Tuesday, December 4, 2007

Of deep-specialists and jumping around

This post is on one of my favorite topics : 'deep-specialist' roles in internal HR. Please see here (Specialist roles in internal HR - An endangered species ?) and here (Business alignment of specialists) for previous posts in this domain. The first post explored if these deep-specialist roles are becoming fewer in number. This post is about another related dimension : the average time that these 'deep-specialists' spend in a particular organization.

When we say 'deep-specialist' roles, we are talking about those roles in internal HR that require deep specialist skills/expertise in one of the functional areas in HR (e.g. organization development, reward management, leadership development etc.). It takes many years to develop skills/ expertise to this level. Often, this would also imply that

(A) Very few people can become deep specialists in more than one area

(B) Deep-specialists are high cost resources to hire/ maintain.

If we combine (A) and (B) above; it can lead to some interesting scenarios. (A) would imply that most deep-specialists would find it hard to find another deep-specialist role that they can move into within the organization. (B) would imply that the deep-specialist would have to maintain a very high level of contribution/value addition to justify his/ her cost. For this to happen there has to be a very close match between the the skill/ expertise area of the deep-specialist and the needs of the organization. Now the problem is that in many organizations the 'needs' (that necessitated the hiring of the deep-specialist) change - often quite quickly. This could happen because of many reasons - including those related to the changes in the business and/or those related to the HR strategy/structure/operating model. Now if the the 'original needs' (that necessitated the hiring of the deep-specialist) don't exist any more, that puts our deep-specialist in a peculiar situation : he/she can't maintain the high level of value to justify his/her cost and also he/she can't move into another role in the organization. So this could force the deep-specialist to leave the organization/look for another organization that provides a better fit. However, it could just be a matter of time before the same story gets repeated in the new organization. Again, if we assume that the above changes in business/HR happen frequently, 'logically speaking', this should lead to relatively shorter tenure for deep-specialists.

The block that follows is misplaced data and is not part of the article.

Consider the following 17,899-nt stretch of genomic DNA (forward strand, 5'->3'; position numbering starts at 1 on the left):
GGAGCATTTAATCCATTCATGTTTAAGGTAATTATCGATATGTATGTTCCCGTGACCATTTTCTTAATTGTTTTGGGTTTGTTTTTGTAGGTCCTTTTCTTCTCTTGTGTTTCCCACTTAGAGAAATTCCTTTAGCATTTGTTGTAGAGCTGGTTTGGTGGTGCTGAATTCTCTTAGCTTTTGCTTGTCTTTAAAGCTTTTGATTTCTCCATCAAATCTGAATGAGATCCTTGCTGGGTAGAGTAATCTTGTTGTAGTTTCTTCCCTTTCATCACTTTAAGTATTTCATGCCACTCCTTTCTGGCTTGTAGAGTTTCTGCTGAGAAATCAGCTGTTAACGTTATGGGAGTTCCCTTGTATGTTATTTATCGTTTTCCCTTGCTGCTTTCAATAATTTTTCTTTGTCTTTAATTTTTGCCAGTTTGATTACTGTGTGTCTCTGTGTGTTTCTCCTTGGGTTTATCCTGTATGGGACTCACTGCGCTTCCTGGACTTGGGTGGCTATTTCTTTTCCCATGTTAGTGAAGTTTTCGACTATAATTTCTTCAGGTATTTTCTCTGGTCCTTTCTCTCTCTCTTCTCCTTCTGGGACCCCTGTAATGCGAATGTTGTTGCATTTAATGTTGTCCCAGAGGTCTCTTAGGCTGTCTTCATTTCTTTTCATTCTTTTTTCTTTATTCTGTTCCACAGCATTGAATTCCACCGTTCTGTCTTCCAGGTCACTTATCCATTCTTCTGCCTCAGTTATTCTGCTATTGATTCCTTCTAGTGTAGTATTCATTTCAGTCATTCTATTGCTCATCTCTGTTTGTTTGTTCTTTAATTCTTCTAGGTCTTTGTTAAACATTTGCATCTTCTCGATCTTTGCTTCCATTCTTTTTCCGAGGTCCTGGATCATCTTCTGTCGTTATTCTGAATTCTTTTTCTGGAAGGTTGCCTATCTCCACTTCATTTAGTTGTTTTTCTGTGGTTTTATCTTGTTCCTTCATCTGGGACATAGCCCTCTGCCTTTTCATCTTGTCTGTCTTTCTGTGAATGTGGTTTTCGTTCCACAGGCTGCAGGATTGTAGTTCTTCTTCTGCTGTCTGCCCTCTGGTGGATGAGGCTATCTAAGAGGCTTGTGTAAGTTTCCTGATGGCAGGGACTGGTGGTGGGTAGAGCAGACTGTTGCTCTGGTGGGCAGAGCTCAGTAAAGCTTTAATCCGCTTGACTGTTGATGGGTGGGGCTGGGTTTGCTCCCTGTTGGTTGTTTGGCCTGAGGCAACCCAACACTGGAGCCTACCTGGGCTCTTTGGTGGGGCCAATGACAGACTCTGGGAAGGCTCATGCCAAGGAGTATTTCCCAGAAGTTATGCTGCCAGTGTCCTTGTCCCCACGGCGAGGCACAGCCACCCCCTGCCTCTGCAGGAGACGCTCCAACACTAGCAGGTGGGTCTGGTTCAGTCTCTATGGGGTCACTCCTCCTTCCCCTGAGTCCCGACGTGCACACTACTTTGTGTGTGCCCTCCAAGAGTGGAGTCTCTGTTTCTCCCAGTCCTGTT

Since I know that a purely logical approach might not always lead to correct conclusions, I decided to do some sort of a 'reality check'. I spoke to some of my friends (who are deep-specialists) and asked them what is the average tenure they look at when they take up a new job. The answer : about 4-5 years in terms of aspiration and about 2-3 years in terms of the likely result. I feel that these (relatively small) numbers and especially the gap between the 'aspired figure' and the 'likely figure' for tenure, seem to support the inference/line of reasoning regarding the 'relatively short average tenure for deep-specialists'. Of course, this is far from being any sort of conclusive proof ! May be (since I am a 'deep-specialist at heart') I am just looking for excuses to jump around frequently !

What do you think?

5 comments:

Ritika said...

Prasad,
I tend to agree with you when you say that such deep specialists - due to the nature of their profiles - would have a very short or relatively short tenures as compared to the generalists. Also, I perceive them - at the cost of sounding too wordy - as more of 'strategic interventionists'. In my view , in many situations the main role of such deep - specialists is to fire-fight or bail-out in tough / critical / challenging situation and then take a back seat in the business-as-usual kind of scenario. Here in UK, for example, I see many individuals playing such roles of deep-specialists , for example , Strategic Change Management Consultants who lead huge organisational transformational intiatives and who operate more or less as independent contractors. It is an interesting trend that I have observed here which I guess is a long shot for it to happen in India as of now.